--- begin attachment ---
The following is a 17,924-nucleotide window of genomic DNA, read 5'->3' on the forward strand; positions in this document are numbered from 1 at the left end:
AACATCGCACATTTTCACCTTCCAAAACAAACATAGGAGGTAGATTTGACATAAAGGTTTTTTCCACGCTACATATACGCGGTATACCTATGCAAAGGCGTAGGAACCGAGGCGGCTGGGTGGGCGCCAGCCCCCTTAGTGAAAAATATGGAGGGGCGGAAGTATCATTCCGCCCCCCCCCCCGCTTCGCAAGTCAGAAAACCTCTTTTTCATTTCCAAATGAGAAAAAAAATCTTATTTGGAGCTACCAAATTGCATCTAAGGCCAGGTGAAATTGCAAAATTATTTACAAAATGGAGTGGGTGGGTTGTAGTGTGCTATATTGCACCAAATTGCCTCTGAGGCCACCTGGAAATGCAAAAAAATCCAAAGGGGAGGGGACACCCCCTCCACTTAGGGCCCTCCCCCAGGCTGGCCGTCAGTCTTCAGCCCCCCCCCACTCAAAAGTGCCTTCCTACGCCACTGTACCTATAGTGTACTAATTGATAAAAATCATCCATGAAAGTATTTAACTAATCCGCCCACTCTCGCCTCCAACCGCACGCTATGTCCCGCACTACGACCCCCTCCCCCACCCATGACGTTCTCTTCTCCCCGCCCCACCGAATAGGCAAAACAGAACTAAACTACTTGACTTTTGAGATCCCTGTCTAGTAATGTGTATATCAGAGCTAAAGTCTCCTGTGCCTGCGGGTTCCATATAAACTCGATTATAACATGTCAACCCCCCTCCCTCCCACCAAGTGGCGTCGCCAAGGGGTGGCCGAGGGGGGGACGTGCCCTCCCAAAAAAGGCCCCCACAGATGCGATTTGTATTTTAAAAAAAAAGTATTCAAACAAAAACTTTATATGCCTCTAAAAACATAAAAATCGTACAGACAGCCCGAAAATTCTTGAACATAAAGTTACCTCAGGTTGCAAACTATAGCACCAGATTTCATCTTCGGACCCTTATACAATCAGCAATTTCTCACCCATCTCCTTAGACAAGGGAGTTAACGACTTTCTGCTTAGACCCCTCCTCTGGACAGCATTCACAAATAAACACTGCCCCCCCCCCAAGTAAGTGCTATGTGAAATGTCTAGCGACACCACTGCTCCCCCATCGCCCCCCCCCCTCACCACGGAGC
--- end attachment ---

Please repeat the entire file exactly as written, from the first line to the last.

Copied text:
The following is a 17,924-nucleotide window of genomic DNA, read 5'->3' on the forward strand; positions in this document are numbered from 1 at the left end:
AACATCGCACATTTTCACCTTCCAAAACAAACATAGGAGGTAGATTTGACATAAAGGTTTTTTCCACGCTACATATACGCGGTATACCTATGCAAAGGCGTAGGAACCGAGGCGGCTGGGTGGGCGCCAGCCCCCTTAGTGAAAAATATGGAGGGGCGGAAGTATCATTCCGCCCCCCCCCCCGCTTCGCAAGTCAGAAAACCTCTTTTTCATTTCCAAATGAGAAAAAAAATCTTATTTGGAGCTACCAAATTGCATCTAAGGCCAGGTGAAATTGCAAAATTATTTACAAAATGGAGTGGGTGGGTTGTAGTGTGCTATATTGCACCAAATTGCCTCTGAGGCCACCTGGAAATGCAAAAAAATCCAAAGGGGAGGGGACACCCCCTCCACTTAGGGCCCTCCCCCAGGCTGGCCGTCAGTCTTCAGCCCCCCCCCACTCAAAAGTGCCTTCCTACGCCACTGTACCTATAGTGTACTAATTGATAAAAATCATCCATGAAAGTATTTAACTAATCCGCCCACTCTCGCCTCCAACCGCACGCTATGTCCCGCACTACGACCCCCTCCCCCACCCATGACGTTCTCTTCTCCCCGCCCCACCGAATAGGCAAAACAGAACTAAACTACTTGACTTTTGAGATCCCTGTCTAGTAATGTGTATATCAGAGCTAAAGTCTCCTGTGCCTGCGGGTTCCATATAAACTCGATTATAACATGTCAACCCCCCTCCCTCCCACCAAGTGGCGTCGCCAAGGGGTGGCCGAGGGGGGGACGTGCCCTCCCAAAAAAGGCCCCCACAGATGCGATTTGTATTTTAAAAAAAAAGTATTCAAACAAAAACTTTATATGCCTCTAAAAACATAAAAATCGTACAGACAGCCCGAAAATTCTTGAACATAAAGTTACCTCAGGTTGCAAACTATAGCACCAGATTTCATCTTCGGACCCTTATACAATCAGCAATTTCTCACCCATCTCCTTAGACAAGGGAGTTAACGACTTTCTGCTTAGACCCCTCCTCTGGACAGCATTCACAAATAAACACTGCCCCCCCCCCAAGTAAGTGCTATGTGAAATGTCTAGCGACACCACTGCTCCCCCATCGCCCCCCCCCCTCACCACGGAGC